Second, those who will suffer from global warming are largely in the global south. If global warming does (say) increase the magnitude of major typhoons and does raise the sea level a bit, by the latter part of this century more than 100 million people in the Ganges delta will be at risk of drowning if a high tide accompanies the storm surge of a major typhoon in the Bay of Bengal. The managers and shareholders of companies like Halliburton that will gain from inaction on global warming are a different and distinct group from the tropical peasants who stand to lose their health and their lives. Any claim that "instead of Kyoto we should be doing X" has to be accompanied by a plan to actually do X. Otherwise, the claim that inaction on global warming enhances world welfare is likely to be very false indeed, as it is hard to believe that on the scale of human happiness higher incomes in the global north will outweigh nastier, more brutish, and shorter lives in the global south. It is one thing to say that the resources the Kyoto Protocol wants to use to fight global warming could be used to provide first-class public health and economic infrastructure to the global south. It is another to say that these resources, instead, will be used to get every American household a second DVD player and every tenth American household a power boat.
Third, global warming produced by a fossil fuel-burning civilization may be bearable and managable up to the end of the twenty-first century, but the warming trend is unlikely to stop there. Humanity will have to move to greenhouse gas-free industry at some point unless you want to see temperatures rising not by five but by ten or fifteen degrees. We need to start doing the research and industrial development now so that countries developing in 2050 can be offered an attractivge choice of greenhouse gas-free technologies as they industrialize. We don't want the climate in the twenty-second century to be shaped by an industrial China that in 2080 is still burning its brown coal, do we? So Lomborg's argument has to be a call not for inaction, but for rightly-directed action on global warming--which means a lot more money spent starting today on developing the technological alternatives we will need to have available for the end of the twenty-first century.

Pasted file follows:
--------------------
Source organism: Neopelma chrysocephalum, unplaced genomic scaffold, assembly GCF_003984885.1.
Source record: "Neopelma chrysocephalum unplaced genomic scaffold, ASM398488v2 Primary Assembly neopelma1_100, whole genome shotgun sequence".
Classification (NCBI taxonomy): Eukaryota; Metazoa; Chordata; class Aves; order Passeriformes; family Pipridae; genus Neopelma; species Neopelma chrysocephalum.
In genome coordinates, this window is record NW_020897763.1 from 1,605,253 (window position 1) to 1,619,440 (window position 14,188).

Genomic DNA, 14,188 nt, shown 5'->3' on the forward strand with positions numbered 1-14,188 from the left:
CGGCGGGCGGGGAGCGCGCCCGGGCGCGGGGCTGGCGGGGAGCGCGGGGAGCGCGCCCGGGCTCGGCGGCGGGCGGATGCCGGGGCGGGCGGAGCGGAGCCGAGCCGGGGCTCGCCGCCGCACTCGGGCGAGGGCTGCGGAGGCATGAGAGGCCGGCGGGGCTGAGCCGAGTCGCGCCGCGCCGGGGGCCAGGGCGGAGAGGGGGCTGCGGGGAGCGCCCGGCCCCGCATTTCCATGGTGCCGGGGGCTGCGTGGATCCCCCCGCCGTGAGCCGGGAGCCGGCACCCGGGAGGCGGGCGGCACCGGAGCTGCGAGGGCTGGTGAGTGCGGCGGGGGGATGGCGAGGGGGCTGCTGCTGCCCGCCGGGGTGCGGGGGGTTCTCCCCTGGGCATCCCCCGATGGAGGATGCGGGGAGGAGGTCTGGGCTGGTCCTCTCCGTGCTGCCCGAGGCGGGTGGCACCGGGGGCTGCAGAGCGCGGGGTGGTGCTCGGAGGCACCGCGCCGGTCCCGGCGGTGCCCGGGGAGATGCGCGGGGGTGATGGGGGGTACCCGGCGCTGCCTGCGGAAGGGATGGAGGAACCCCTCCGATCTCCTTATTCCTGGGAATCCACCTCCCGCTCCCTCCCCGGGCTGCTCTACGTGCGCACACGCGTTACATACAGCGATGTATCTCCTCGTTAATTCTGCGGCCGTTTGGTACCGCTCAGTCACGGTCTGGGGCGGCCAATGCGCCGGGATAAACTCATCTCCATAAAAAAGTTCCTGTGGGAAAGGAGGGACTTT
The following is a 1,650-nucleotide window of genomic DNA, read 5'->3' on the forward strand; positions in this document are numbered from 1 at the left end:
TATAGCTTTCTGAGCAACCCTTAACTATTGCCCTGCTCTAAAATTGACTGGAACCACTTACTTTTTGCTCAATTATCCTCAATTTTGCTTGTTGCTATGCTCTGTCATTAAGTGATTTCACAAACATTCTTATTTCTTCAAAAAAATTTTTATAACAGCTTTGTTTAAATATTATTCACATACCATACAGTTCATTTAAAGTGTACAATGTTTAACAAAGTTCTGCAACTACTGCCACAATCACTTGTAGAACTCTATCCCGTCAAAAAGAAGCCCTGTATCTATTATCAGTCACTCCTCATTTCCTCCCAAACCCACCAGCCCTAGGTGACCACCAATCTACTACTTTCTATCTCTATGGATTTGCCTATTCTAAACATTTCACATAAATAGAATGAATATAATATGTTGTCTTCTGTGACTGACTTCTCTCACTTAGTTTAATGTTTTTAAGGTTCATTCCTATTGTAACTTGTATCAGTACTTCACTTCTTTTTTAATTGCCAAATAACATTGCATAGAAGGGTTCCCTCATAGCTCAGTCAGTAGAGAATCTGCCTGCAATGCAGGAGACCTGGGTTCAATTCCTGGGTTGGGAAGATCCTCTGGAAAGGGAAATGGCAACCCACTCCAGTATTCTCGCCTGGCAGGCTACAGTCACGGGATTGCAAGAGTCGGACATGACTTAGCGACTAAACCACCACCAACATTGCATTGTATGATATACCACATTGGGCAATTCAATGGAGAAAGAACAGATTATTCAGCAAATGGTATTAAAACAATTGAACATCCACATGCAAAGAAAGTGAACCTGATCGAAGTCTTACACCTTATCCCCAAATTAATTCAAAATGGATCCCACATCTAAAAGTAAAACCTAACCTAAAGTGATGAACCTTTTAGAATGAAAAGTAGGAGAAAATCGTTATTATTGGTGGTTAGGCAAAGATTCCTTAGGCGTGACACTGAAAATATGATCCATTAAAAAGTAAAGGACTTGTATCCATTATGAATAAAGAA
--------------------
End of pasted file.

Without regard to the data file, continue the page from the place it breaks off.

How do these three points change Lomborg's argument? He may well still be right that inaction on control of greenhouse gas emissions over the next twenty years is the best policy--but that claim needs a footnote warning that we need now to build the institutions and technologies necessary to take swift action if it turns out that things are worse than expected. He may well be right that the resources that Kyoto would suck up would do more for human welfare if spent creating a more human world by boosting public health and economic infrastructure--but that claim needs to be accompanied by a plan to make sure that these resources are devoted to their best alternative use in the global south. "Would" cuts no ice here. "Will" does.
And, most disappointing of all, is Lomborg's failure to even mention the importance of technological development. If it is the best policy to wait for a technological fix to the problem of global warming, then we need first to fix our technology so that it will be able to do what we ask of it when we need it.
It's not my field of expertise, but as a card-carrying economist I can't help but think that Lomborg is probably right when he condemns Kyoto as a low-value use of our precious wealth--as something that would be largely ineffective at fighting global warming and also so expensive as to foreclose options to do other things that would be more useful. Lomborg's flaw, however, is that he doesn't spell out what the "other things" we should be doing are. And that's what he needs to do if he wants to advance the ball.